History is literally on the doorstep at Fin Whale Beach House!Steeped in History
History is literally on the doorstep at Fin Whale Beach House, with one of the most intriguing shipwrecks in the history of this stretch of South Africa’s coast just a short walk away…
The remains of the SS Kakapo, a 665-ton schooner steamship, lay on Noordhoek beach, which is adjacent to Kommetjie’s beautiful Long Beach. The ship ran aground on the beach on its way from the UK to Australia with a full load of coal during a heavy storm in May 1900. Legend has it that the captain saw Chapman’s Peak through a storm and thought it to be Cape Point, giving the order to turn hard to port while steaming ahead at full speed. An onshore gale and mountainous seas combined with the steamer’s speed to drive it up onto the beach. No lives were lost and the entire crew managed to hop off the steamer onto the sand.
Subsequent efforts to move the Kakapo were in vain and what’s left of the ship can be seen on the beach as a reminder of the capricious nature of the seas off Fin Whale Beach House.
The Clan Monroe, loaded with cyanide and dynamite, also landed on the rocks near the site of the present lighthouse on 2 July 1905. A sister ship, the SS Clan Stuart ran aground between Fish Hoek and Simonstown 10 years later. The Maori and the Umhlali were both wrecked in 1909 at Duiker Point and Olifantsbos respectively (north and south of Kommetjie). It was decided to build lighthouses at both Cape Point and Kommetjie soon after these events, and although they were both built in 1914, the First World War delayed their opening.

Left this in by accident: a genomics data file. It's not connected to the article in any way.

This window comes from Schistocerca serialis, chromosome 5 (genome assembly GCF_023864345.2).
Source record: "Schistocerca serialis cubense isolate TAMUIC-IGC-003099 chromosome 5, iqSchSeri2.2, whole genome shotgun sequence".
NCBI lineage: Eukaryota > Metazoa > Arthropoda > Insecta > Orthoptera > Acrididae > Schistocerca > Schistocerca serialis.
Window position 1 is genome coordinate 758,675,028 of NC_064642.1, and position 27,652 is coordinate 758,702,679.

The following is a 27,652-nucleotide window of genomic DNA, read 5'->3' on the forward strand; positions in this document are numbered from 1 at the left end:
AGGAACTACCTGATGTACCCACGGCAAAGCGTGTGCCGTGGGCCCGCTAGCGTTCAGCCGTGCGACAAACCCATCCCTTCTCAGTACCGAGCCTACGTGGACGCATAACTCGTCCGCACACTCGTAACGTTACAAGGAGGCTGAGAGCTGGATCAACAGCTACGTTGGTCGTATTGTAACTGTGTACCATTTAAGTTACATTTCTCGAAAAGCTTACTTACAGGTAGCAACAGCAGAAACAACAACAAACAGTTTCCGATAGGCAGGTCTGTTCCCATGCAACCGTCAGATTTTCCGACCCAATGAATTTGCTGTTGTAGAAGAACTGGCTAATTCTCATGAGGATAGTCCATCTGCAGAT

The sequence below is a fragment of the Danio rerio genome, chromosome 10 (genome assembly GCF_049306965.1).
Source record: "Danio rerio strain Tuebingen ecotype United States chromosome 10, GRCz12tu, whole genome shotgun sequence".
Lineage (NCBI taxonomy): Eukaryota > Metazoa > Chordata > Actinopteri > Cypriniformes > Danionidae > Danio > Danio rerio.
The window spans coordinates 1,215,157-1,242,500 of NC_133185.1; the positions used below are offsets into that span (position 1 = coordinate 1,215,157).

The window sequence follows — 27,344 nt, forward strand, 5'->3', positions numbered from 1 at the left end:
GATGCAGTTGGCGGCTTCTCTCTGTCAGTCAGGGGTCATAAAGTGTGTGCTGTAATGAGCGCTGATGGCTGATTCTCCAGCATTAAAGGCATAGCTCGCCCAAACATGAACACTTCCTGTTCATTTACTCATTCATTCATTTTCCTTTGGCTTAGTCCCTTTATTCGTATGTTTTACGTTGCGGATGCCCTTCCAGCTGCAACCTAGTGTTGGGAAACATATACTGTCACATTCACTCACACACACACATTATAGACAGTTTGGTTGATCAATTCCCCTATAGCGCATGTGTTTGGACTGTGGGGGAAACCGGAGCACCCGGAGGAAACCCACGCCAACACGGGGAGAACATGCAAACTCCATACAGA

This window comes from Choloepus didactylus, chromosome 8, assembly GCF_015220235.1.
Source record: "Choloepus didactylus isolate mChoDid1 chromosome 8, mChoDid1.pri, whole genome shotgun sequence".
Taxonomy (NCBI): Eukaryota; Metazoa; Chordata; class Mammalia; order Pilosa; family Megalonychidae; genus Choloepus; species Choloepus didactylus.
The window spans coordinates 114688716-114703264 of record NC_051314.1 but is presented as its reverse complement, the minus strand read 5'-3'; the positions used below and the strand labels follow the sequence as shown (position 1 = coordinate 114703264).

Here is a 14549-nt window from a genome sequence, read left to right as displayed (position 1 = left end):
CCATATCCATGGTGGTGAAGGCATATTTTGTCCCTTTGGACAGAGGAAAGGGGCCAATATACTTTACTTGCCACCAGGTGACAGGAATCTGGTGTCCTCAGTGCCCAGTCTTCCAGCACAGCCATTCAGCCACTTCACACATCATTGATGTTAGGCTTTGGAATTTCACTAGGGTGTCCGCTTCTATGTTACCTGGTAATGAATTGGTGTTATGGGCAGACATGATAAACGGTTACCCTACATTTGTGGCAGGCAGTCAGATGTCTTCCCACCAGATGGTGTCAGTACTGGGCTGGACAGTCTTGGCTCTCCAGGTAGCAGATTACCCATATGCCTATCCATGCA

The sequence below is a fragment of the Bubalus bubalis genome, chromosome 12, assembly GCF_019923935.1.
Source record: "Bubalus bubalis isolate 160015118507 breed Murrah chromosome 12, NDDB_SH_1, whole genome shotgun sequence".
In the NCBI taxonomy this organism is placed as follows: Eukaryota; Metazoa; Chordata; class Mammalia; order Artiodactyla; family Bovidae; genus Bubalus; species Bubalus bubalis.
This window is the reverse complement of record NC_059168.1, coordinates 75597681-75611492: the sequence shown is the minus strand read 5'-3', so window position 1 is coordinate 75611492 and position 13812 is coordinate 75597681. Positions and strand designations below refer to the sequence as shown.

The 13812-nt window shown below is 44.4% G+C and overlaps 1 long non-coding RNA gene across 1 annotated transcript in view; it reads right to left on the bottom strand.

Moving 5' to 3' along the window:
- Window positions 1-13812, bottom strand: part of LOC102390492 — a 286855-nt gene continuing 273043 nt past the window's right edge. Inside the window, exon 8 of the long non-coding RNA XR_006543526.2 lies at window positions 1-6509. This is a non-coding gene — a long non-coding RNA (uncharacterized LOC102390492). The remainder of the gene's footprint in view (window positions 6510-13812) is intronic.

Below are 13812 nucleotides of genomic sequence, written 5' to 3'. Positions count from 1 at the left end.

Kommetjie celebrated its centenary in 2003, but in reality 1903 only marked the first house being built here. For many years the area attracted families from Wynberg, Noordhoek and Fish Hoek who came to camp among the milkwood trees for several weeks at a time over the Christmas season. Most of the first houses were holiday homes.
The 1960s saw more development take place as Kommetjie went on line, receiving mains electricity and water. Today it remains one of the most popular places for local Cape Tonians to spend their holidays and attracts an increasing number of international guests.